Bromate reduction in water by ultraviolet irradiation using medium-pressure lamps (UV-M) emitting light in the range of 200-600 nm has been investigated. Effects of certain experimental parameters including the initial bromate concentration, UV light intensity, initial pH, and presence of dissolved organic and inorganic carbon and nitrate on the kinetics and efficiency of UV irradiation for bromate reduction were evaluated. Experimental results showed that UV-M irradiation achieved complete destruction of bromate and almost total conversion of bromate into bromide for the initial bromate concentrations ranging from 10 to 1000 μg/L under different pH conditions. A simple kinetic model for bromate destruction was developed. Bromate decay with time during UV-M irradiation follows pseudo-first-order kinetics. The observed rate constant (kobs) decreased with increasing bromate concentrations upto 100 μg/L and then it becomes constant at 0.058 min-1 for higher bromate concentrations. Increasing the UV light intensity resulted in the increase of the rate of bromate destruction. The kobs increased linearly with increasing light intensity. A UV dose of 1000 mJ/cm2 was sufficient to reduce the bromate concentration to less than 10 μg/L within 10 min. The presence of dissolved organic carbon or carbonate/bicarbonate slowed the bromate reduction rate due to absorption of non-negligible fraction of UV light by these compounds. Presence of nitrate affects both the kinetics and efficiency of bromate reduction.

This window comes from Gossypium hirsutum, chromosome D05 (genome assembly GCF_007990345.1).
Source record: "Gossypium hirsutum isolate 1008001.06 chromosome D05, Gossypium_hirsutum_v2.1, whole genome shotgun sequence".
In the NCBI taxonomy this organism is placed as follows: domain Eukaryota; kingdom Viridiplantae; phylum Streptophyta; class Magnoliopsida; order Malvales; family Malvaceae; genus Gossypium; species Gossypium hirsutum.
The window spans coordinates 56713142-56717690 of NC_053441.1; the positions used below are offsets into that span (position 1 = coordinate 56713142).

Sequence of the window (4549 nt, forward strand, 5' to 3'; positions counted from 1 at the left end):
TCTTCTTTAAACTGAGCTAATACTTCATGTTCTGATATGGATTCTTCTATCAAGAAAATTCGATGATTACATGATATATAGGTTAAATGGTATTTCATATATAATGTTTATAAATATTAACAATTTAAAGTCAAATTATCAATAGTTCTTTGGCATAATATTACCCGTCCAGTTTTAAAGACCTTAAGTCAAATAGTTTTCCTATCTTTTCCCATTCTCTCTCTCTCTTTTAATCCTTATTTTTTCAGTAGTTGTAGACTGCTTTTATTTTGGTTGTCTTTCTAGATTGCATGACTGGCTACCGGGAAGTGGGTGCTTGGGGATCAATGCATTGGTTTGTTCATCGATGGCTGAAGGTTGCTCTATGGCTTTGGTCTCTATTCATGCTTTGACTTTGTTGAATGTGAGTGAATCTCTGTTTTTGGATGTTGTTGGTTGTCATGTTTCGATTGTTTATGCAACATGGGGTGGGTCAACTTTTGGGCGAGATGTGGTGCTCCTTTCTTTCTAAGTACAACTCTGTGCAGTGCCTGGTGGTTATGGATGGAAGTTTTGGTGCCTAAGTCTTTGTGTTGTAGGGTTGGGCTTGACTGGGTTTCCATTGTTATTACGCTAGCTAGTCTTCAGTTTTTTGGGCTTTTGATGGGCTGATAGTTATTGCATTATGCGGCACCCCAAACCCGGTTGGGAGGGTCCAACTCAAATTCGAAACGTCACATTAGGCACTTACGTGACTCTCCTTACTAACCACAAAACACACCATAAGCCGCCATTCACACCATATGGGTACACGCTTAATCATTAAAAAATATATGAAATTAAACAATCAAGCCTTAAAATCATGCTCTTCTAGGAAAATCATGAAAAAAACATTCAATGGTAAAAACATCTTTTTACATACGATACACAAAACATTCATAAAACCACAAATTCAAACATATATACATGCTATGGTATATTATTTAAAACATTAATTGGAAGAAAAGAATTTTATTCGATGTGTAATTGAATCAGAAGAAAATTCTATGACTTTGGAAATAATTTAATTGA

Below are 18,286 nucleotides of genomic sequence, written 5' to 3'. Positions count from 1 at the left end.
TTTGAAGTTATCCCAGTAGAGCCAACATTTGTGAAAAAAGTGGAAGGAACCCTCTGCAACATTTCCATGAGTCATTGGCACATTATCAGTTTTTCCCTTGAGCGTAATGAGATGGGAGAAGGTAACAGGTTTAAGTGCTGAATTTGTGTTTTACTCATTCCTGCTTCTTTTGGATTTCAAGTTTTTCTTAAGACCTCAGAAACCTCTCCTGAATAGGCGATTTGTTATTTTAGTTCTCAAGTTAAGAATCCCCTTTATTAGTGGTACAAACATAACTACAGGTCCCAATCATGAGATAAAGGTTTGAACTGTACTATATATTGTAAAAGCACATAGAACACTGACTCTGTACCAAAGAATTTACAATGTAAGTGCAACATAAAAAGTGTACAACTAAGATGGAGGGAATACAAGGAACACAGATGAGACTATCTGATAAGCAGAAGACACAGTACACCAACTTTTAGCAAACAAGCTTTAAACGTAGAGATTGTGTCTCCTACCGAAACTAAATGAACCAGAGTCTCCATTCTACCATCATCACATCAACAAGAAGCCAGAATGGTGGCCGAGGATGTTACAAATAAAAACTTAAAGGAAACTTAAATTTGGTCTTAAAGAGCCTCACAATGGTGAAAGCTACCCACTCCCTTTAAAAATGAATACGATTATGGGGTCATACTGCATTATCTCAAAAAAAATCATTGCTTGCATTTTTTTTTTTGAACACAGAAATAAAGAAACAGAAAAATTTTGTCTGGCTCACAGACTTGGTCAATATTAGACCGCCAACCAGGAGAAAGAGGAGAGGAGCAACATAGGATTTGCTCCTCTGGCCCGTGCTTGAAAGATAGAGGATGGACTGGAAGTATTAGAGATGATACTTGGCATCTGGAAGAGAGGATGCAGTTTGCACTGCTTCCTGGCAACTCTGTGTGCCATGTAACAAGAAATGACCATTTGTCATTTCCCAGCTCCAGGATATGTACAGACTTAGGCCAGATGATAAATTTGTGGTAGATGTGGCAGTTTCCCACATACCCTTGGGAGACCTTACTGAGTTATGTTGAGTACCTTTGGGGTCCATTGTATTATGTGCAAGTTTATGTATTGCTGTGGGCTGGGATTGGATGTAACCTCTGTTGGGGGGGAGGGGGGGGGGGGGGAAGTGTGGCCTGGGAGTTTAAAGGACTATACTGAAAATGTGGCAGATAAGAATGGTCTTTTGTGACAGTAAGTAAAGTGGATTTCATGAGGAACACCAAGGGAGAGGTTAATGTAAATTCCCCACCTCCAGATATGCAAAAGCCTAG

- UV light
ASJC Scopus subject areas
- Geography, Planning and Development
- Waste Management and Disposal
- Computers in Earth Sciences